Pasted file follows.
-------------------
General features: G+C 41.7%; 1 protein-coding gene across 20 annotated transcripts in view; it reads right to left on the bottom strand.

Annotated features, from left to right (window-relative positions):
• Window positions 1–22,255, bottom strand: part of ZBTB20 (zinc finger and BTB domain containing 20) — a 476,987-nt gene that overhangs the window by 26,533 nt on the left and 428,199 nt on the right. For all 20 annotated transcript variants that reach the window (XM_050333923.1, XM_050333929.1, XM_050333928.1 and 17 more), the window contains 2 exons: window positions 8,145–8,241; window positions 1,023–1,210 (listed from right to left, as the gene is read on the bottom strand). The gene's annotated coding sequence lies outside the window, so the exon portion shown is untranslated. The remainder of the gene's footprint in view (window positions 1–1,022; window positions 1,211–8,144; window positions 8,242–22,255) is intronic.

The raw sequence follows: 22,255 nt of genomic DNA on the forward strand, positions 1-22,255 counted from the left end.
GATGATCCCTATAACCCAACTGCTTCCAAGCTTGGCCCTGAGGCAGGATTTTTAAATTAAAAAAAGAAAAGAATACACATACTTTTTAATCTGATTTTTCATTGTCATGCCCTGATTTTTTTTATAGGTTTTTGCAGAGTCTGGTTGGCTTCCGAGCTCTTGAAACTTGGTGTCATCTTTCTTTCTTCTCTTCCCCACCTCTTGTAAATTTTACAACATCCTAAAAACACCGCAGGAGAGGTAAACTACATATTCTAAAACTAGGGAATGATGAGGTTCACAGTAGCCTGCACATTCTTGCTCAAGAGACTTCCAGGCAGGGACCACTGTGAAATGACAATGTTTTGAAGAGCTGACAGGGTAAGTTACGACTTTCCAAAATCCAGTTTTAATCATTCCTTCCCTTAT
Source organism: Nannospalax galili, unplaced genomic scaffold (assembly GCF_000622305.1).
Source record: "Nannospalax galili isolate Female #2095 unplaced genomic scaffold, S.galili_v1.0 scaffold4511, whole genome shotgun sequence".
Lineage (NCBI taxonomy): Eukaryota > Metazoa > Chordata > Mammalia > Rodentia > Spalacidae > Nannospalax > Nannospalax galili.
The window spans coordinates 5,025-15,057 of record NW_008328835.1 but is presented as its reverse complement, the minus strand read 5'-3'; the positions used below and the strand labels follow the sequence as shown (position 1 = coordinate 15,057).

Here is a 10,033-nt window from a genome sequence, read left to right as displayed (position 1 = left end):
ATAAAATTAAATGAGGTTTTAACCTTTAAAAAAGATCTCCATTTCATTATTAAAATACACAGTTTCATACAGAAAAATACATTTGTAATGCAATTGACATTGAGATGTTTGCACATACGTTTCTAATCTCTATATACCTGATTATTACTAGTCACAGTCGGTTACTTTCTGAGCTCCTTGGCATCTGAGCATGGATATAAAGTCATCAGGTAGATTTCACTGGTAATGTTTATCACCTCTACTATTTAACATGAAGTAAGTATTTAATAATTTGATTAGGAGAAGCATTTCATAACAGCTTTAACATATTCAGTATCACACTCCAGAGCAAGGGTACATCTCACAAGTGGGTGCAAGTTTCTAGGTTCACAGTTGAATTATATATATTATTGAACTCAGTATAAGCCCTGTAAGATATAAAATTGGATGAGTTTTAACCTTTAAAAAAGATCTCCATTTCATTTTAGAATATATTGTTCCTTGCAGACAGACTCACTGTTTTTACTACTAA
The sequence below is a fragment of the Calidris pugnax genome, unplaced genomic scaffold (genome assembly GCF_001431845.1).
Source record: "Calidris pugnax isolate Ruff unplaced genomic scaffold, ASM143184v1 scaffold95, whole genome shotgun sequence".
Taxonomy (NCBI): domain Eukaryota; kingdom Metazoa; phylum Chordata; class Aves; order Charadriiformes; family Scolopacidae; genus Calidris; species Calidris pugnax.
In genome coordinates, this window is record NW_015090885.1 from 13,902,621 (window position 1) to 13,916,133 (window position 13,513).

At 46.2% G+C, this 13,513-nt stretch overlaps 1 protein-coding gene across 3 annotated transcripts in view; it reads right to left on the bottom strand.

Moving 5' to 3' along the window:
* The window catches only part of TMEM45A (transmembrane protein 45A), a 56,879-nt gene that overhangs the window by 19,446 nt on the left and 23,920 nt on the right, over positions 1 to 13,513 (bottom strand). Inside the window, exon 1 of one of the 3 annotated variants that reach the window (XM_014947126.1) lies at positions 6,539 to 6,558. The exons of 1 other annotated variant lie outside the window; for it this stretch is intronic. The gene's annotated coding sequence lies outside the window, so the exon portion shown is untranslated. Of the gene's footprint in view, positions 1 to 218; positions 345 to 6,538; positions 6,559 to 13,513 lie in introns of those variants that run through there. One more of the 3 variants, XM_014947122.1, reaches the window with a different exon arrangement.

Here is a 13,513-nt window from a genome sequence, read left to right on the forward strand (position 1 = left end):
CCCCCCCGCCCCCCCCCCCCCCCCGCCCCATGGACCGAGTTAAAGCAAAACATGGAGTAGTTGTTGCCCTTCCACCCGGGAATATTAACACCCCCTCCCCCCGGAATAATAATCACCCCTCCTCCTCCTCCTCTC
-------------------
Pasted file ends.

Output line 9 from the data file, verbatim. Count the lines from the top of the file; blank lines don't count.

The window spans coordinates 5,025-15,057 of record NW_008328835.1 but is presented as its reverse complement, the minus strand read 5'-3'; the positions used below and the strand labels follow the sequence as shown (position 1 = coordinate 15,057).